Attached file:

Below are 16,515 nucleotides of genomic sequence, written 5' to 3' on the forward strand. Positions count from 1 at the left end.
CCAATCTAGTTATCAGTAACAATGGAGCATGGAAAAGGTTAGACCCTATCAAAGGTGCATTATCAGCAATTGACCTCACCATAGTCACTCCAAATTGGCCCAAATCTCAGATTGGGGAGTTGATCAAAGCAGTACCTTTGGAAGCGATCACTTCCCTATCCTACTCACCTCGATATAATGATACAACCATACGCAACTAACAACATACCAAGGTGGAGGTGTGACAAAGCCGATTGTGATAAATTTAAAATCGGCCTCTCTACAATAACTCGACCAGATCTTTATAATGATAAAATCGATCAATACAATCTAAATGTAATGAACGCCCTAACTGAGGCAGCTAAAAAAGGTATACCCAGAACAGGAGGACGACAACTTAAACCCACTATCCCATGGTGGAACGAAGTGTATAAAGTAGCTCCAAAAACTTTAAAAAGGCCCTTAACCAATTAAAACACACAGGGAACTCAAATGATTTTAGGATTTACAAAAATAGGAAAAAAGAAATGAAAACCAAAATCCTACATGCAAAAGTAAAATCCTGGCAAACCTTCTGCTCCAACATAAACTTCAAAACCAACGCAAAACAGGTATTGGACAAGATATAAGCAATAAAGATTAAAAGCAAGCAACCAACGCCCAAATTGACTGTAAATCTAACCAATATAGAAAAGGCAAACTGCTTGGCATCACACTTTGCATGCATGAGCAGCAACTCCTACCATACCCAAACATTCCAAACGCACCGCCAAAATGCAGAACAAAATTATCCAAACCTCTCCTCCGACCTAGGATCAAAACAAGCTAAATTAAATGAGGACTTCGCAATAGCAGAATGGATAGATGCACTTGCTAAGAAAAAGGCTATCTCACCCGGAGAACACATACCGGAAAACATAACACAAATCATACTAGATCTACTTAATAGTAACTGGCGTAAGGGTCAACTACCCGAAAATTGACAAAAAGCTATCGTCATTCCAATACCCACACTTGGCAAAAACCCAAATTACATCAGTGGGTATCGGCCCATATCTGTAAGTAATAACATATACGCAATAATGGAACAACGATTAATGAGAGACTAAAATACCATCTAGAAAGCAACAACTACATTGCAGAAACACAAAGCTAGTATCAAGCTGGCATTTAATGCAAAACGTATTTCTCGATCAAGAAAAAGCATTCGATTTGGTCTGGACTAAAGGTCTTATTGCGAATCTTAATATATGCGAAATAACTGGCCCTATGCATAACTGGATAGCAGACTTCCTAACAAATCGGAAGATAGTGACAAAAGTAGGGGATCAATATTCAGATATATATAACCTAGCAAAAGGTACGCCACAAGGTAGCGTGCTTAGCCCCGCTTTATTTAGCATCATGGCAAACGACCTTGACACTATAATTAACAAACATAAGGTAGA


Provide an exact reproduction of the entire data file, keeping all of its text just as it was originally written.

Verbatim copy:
Below are 16,515 nucleotides of genomic sequence, written 5' to 3' on the forward strand. Positions count from 1 at the left end.
CCAATCTAGTTATCAGTAACAATGGAGCATGGAAAAGGTTAGACCCTATCAAAGGTGCATTATCAGCAATTGACCTCACCATAGTCACTCCAAATTGGCCCAAATCTCAGATTGGGGAGTTGATCAAAGCAGTACCTTTGGAAGCGATCACTTCCCTATCCTACTCACCTCGATATAATGATACAACCATACGCAACTAACAACATACCAAGGTGGAGGTGTGACAAAGCCGATTGTGATAAATTTAAAATCGGCCTCTCTACAATAACTCGACCAGATCTTTATAATGATAAAATCGATCAATACAATCTAAATGTAATGAACGCCCTAACTGAGGCAGCTAAAAAAGGTATACCCAGAACAGGAGGACGACAACTTAAACCCACTATCCCATGGTGGAACGAAGTGTATAAAGTAGCTCCAAAAACTTTAAAAAGGCCCTTAACCAATTAAAACACACAGGGAACTCAAATGATTTTAGGATTTACAAAAATAGGAAAAAAGAAATGAAAACCAAAATCCTACATGCAAAAGTAAAATCCTGGCAAACCTTCTGCTCCAACATAAACTTCAAAACCAACGCAAAACAGGTATTGGACAAGATATAAGCAATAAAGATTAAAAGCAAGCAACCAACGCCCAAATTGACTGTAAATCTAACCAATATAGAAAAGGCAAACTGCTTGGCATCACACTTTGCATGCATGAGCAGCAACTCCTACCATACCCAAACATTCCAAACGCACCGCCAAAATGCAGAACAAAATTATCCAAACCTCTCCTCCGACCTAGGATCAAAACAAGCTAAATTAAATGAGGACTTCGCAATAGCAGAATGGATAGATGCACTTGCTAAGAAAAAGGCTATCTCACCCGGAGAACACATACCGGAAAACATAACACAAATCATACTAGATCTACTTAATAGTAACTGGCGTAAGGGTCAACTACCCGAAAATTGACAAAAAGCTATCGTCATTCCAATACCCACACTTGGCAAAAACCCAAATTACATCAGTGGGTATCGGCCCATATCTGTAAGTAATAACATATACGCAATAATGGAACAACGATTAATGAGAGACTAAAATACCATCTAGAAAGCAACAACTACATTGCAGAAACACAAAGCTAGTATCAAGCTGGCATTTAATGCAAAACGTATTTCTCGATCAAGAAAAAGCATTCGATTTGGTCTGGACTAAAGGTCTTATTGCGAATCTTAATATATGCGAAATAACTGGCCCTATGCATAACTGGATAGCAGACTTCCTAACAAATCGGAAGATAGTGACAAAAGTAGGGGATCAATATTCAGATATATATAACCTAGCAAAAGGTACGCCACAAGGTAGCGTGCTTAGCCCCGCTTTATTTAGCATCATGGCAAACGACCTTGACACTATAATTAACAAACATAAGGTAGA